Don't-Miss Government Stories
The site that leaked Colin Powell's stolen emails has also allegedly obtained a scan of Michelle Obama's passport.
A U.S. lawmaker has introduced two bills to protect voting systems from hacking, amid fears that Russian cyber spies may be interfering with this year's presidential election.
Russia has tried to influence U.S. elections since the 1960s during the Cold War, U.S. Director of National Intelligence James R. Clapper said Tuesday.
Engineers at Stanford University have invented a new technology that would give broadband customers more control over their pipes and, they say, possibly put an end to a stale net neutrality debate in the U.S.
A U.K. judge has ruled in favor of extraditing a British man to the U.S. for hacking government computers, despite fears he may commit suicide.
The FBI’s refusal to reveal how it accessed an iPhone 5c from the San Bernardino shooter will face scrutiny in court. USA Today’s parent company and two other news group have filed a lawsuit against the agency, demanding it turn over the details.
The U.S. Department of Transportation has ordered that Samsung Galaxy Note7 smartphones can only be carried by crew and passengers on planes if the phones are switched off and are not connected to charging equipment.
U.S. lawmakers are trying to stifle any hope that National Security Agency leaker Edward Snowden will receive a pardon. On Thursday, the House intelligence committee sent a letter to President Obama urging him to treat Snowden as a criminal.
The FBI may have paid a small fortune to unlock an iPhone 5c used by the San Bernardino shooter. But a security researcher has demonstrated a way to do it for less than $100.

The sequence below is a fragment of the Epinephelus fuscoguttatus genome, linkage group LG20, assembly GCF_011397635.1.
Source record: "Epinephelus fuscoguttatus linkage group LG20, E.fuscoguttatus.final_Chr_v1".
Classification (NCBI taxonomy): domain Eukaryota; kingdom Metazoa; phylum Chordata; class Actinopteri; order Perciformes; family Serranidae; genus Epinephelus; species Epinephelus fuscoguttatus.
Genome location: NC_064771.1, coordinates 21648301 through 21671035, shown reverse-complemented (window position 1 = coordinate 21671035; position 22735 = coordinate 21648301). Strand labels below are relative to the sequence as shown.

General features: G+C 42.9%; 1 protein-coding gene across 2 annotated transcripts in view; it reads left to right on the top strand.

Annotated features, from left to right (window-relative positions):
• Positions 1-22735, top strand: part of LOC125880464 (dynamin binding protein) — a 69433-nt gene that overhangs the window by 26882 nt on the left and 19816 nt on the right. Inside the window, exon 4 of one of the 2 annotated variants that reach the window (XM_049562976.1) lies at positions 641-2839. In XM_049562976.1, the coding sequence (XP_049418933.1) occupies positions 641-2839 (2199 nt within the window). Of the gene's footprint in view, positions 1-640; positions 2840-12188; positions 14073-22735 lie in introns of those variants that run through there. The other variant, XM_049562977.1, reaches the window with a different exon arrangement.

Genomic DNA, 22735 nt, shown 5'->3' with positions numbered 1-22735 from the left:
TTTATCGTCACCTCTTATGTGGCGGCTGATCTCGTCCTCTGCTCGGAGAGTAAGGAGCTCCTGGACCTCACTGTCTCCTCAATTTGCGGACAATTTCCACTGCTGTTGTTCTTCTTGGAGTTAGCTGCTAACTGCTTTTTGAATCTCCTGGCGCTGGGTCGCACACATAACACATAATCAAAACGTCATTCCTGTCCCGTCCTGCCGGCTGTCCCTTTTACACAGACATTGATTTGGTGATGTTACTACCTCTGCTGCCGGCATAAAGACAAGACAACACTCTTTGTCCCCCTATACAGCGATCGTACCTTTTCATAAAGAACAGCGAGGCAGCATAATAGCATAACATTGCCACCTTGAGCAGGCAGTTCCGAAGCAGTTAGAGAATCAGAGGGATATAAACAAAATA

Tech luminaries Steve Wozniak, co-founder of Apple, and Jimmy Wales, founder of Wikipedia, have joined a new campaign pushing for a pardon of National Security Agency leaker Edward Snowden.
Hackers are becoming a major source for political leaks in this year’s presidential election. Tuesday's leak of emails from former Secretary of State Colin Powell has security experts worried that hackers are manipulating U.S. media outlets to influence this year’s election.
Concerns that the U.S. government's plan to end its oversight of the internet's domain name coordinating body would lead to new web censorship efforts are unfounded because of the current contract's limited scope, a U.S. official said.
The U.S. Government Accountability Office has said that the internet domain name system is unlikely to be government property.
Free Wi-Fi for all: That was one of the proposals to come out of European Commission President Jean-Claude Juncker's annual State of the European Union address on Wednesday.
The U.S. government's plan to end its oversight of the internet's domain name system should move forward as promised, despite last-minute efforts by some Republican lawmakers to derail the process, a coalition of tech companies and trade groups said.
Government ArticlesNext Page